Within our pre-wall town, there’s talk of an additional bus stop for Montclair High students who take a NJ Transit bus to school from the South End. Reaction?

Sincerely,
The Wheels on…

Better than nothing, though I’d prefer a solution using our district’s yellow school buses. Sure, there’s a risk the first student rider would be called “The Yellow Kid,” but that 1890s comic strip was pretty good.

DEAR MONTCLAIRVOYANT,
“The Yellow Kid” cartoonist R.F. Outcault also created the “Buster Brown” comic. Was Buster the plaintiff in 1954’s landmark Brown v. Board of Education case?

Sincerely,
No Business Like Shoe Business

Absolutely not. Cartoon characters are fictional, like some developer promises.

Dave Astor, author, is the MontClairVoyant. His opinions about politics and local events are strictly his own and do not represent or reflect the views of Baristanet.

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8 COMMENTS

  1. MontClairVoyant — it seems like you forgot something. To own up that James Harris…whom you defended with your last dying breath in your last column — finally admitted his comments about Jews and Hassidic Jews were actually anti-Semetic. Not just that they could be construed by some as anti-Semetic. But they actually were.

    Same with Councilor Renee Baskerville who did not stop Harris mid-talk during her community meeting which she should have…first trying to gloss over his statements..until she too had to issue a public “clarification” after and agree in effect that Harris did make anti-Semetic remarks.

    Interesting you and others continued to try and explain Harris’s comments away…while the offender in chief finally got it. Or at least, was squeezed enough by the community, the Governor, Congresswoman, Councilor Spiller and others willing to finally step out and call it like it was.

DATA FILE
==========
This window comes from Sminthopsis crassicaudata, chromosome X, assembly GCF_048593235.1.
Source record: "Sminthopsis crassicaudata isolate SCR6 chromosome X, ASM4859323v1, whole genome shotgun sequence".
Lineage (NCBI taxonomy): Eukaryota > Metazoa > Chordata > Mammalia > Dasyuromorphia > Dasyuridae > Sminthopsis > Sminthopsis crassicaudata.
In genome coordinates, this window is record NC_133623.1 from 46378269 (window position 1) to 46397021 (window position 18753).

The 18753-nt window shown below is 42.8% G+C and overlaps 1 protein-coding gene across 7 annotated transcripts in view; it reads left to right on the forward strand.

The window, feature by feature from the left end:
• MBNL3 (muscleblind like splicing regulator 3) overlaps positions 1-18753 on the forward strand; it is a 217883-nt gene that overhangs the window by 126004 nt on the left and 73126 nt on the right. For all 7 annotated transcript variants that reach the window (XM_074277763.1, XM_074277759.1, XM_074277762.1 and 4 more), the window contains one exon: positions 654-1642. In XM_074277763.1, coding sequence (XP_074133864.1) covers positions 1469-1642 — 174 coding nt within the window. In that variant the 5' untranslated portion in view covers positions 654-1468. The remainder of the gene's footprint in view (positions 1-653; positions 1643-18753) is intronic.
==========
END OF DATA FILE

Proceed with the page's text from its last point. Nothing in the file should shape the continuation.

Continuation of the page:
Then came the shameless attempt after to deflect and change the conversation by accusing the school Superintendent of also being a racist — because he made some clumsy “what if” technical explanation to the NAACP back in October about having to hire teachers that might have racist beliefs but were good teachers. It was clearly a desperate political move to cover up for Harris.

    “They all do it”…so why make African American Harris resign — was the play. And it worked somewhat.

    In reality, Superintendent Parker’s bumbling: “some of my father’s best friends were Negro farm hands” to show personal empathy — is nothing close to Harris’s clear cut negative stereotype depictions of Jews coming here to steal homes and apartments of Montclair’s less affluent African Americans.

    Going after the Superintendent was just a transparent move by those same Montclair Kids First forces still trying to take over the Board of Ed and prove that there really is a racist living under every rock in this town. Therefore, they were correct to hire Kendra Johnson and they do all need to take over the school board to regain control again.